Ingestible Sensors and Sensing Systems for Minimally Invasive Diagnosis and Monitoring: The Next Frontier in Minimally Invasive Screening

Luke A. Beardslee, George E. Banis, Sangwook Chu, Sanwei Liu, Ashley A. Chapin, Justin M. Stine, Pankaj Jay Pasricha, Reza Ghodssi

Research output: Contribution to journalArticle

Abstract

Ingestible electronic systems that are capable of embedded sensing, particularly within the gastrointestinal (GI) tract and its accessory organs, have the potential to screen for diseases that are difficult if not impossible to detect at an early stage using other means. Furthermore, these devices have the potential to (1) reduce labor and facility costs for a variety of procedures, (2) promote research for discovering new biomarker targets for associated pathologies, (3) promote the development of autonomous or semiautonomous diagnostic aids for consumers, and (4) provide a foundation for epithelially targeted therapeutic interventions. These technological advances have the potential to make disease surveillance and treatment far more effective for a variety of conditions, allowing patients to lead longer and more productive lives. This review will examine the conventional techniques, as well as ingestible sensors and sensing systems that are currently under development for use in disease screening and diagnosis for GI disorders. Design considerations, fabrication, and applications will be discussed.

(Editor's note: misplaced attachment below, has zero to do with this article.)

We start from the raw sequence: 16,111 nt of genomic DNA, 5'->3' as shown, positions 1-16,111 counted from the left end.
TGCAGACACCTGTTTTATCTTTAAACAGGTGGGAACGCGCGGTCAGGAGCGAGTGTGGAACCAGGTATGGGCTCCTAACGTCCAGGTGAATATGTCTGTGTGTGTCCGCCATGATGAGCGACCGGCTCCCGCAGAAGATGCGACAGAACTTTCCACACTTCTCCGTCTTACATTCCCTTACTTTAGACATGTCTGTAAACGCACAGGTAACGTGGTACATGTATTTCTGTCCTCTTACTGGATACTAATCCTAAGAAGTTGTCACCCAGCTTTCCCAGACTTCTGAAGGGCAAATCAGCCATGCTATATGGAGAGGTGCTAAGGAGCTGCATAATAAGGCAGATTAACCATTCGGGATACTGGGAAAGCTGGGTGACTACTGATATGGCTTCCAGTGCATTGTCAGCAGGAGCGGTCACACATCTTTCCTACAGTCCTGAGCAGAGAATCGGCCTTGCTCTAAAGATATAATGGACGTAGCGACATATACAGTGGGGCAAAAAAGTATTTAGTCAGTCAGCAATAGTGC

Original languageEnglish (US)
Pages (from-to)891-910
Number of pages20
JournalACS sensors
Volume5
Issue number4
DOIs
StatePublished - Apr 24 2020

Keywords

  • chronic disease monitoring
  • gastrointestinal monitoring
  • ingestible capsules
  • microsystems
  • minimally invasive diagnosis
  • sensing systems
  • swallowable sensors
  • wireless electronics

ASJC Scopus subject areas

  • Bioengineering
  • Instrumentation
  • Process Chemistry and Technology
  • Fluid Flow and Transfer Processes

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